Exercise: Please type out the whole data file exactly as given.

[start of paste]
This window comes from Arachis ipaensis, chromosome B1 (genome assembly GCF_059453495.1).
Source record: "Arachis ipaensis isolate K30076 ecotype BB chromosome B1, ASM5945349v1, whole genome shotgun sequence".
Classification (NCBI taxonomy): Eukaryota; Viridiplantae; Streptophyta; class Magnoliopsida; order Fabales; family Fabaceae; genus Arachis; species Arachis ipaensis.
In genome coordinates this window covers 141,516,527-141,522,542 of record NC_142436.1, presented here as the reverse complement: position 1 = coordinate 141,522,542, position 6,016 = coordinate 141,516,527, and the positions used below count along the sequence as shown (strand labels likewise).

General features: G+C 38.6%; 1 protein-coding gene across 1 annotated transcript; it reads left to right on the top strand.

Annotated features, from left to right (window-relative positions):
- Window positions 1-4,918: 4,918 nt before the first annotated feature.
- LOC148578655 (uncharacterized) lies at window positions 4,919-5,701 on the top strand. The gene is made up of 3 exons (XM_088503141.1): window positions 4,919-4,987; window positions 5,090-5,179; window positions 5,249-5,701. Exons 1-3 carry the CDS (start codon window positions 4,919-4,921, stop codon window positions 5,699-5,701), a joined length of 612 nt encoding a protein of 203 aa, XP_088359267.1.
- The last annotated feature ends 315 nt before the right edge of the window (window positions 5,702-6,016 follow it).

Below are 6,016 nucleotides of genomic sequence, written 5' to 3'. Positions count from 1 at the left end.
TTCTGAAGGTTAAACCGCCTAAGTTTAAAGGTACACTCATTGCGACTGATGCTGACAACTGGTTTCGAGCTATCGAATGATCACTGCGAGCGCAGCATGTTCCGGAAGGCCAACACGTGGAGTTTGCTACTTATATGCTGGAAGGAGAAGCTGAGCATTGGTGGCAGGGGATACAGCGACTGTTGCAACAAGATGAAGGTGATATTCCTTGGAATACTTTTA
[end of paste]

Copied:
This window comes from Arachis ipaensis, chromosome B1 (genome assembly GCF_059453495.1).
Source record: "Arachis ipaensis isolate K30076 ecotype BB chromosome B1, ASM5945349v1, whole genome shotgun sequence".
Classification (NCBI taxonomy): Eukaryota; Viridiplantae; Streptophyta; class Magnoliopsida; order Fabales; family Fabaceae; genus Arachis; species Arachis ipaensis.
In genome coordinates this window covers 141,516,527-141,522,542 of record NC_142436.1, presented here as the reverse complement: position 1 = coordinate 141,522,542, position 6,016 = coordinate 141,516,527, and the positions used below count along the sequence as shown (strand labels likewise).

General features: G+C 38.6%; 1 protein-coding gene across 1 annotated transcript; it reads left to right on the top strand.

Annotated features, from left to right (window-relative positions):
- Window positions 1-4,918: 4,918 nt before the first annotated feature.
- LOC148578655 (uncharacterized) lies at window positions 4,919-5,701 on the top strand. The gene is made up of 3 exons (XM_088503141.1): window positions 4,919-4,987; window positions 5,090-5,179; window positions 5,249-5,701. Exons 1-3 carry the CDS (start codon window positions 4,919-4,921, stop codon window positions 5,699-5,701), a joined length of 612 nt encoding a protein of 203 aa, XP_088359267.1.
- The last annotated feature ends 315 nt before the right edge of the window (window positions 5,702-6,016 follow it).

Below are 6,016 nucleotides of genomic sequence, written 5' to 3'. Positions count from 1 at the left end.
TTCTGAAGGTTAAACCGCCTAAGTTTAAAGGTACACTCATTGCGACTGATGCTGACAACTGGTTTCGAGCTATCGAATGATCACTGCGAGCGCAGCATGTTCCGGAAGGCCAACACGTGGAGTTTGCTACTTATATGCTGGAAGGAGAAGCTGAGCATTGGTGGCAGGGGATACAGCGACTGTTGCAACAAGATGAAGGTGATATTCCTTGGAATACTTTTA